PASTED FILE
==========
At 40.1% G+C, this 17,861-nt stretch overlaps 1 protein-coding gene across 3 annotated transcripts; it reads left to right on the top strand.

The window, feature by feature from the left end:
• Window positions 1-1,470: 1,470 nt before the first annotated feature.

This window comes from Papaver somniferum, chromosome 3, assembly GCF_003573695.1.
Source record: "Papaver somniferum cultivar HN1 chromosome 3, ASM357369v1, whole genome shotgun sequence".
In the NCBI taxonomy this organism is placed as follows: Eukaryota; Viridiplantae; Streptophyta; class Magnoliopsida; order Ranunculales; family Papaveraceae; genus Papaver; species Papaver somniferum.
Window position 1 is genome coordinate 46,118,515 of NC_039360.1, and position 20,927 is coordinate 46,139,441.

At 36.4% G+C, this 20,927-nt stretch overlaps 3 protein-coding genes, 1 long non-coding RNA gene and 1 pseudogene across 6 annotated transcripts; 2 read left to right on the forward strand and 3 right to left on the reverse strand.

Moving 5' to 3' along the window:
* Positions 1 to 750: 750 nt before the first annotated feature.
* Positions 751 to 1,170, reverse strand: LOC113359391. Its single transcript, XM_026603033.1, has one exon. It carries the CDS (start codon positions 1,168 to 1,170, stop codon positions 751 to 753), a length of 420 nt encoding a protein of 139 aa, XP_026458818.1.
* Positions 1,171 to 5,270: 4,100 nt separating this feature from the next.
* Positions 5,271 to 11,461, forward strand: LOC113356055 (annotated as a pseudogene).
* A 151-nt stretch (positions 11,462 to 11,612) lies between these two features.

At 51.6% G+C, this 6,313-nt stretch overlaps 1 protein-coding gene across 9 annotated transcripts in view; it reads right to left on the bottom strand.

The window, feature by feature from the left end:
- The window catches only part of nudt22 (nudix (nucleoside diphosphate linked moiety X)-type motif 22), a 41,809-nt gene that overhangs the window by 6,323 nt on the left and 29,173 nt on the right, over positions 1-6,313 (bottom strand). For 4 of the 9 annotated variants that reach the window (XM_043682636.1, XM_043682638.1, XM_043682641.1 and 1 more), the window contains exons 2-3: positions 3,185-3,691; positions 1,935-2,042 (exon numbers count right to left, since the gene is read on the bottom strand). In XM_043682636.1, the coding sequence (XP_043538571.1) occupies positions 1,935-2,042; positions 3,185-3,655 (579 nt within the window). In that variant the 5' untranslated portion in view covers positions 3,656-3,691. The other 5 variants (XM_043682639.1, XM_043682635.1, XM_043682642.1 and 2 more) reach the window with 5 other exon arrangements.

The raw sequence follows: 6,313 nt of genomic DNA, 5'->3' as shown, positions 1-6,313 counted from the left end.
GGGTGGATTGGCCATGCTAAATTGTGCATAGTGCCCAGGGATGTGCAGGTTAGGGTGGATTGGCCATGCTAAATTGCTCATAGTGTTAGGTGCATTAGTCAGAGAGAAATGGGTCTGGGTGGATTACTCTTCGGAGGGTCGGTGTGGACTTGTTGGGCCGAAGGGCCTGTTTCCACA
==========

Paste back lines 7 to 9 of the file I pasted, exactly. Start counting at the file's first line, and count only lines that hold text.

Window position 1 is genome coordinate 46,118,515 of NC_039360.1, and position 20,927 is coordinate 46,139,441.

At 36.4% G+C, this 20,927-nt stretch overlaps 3 protein-coding genes, 1 long non-coding RNA gene and 1 pseudogene across 6 annotated transcripts; 2 read left to right on the forward strand and 3 right to left on the reverse strand.

Moving 5' to 3' along the window: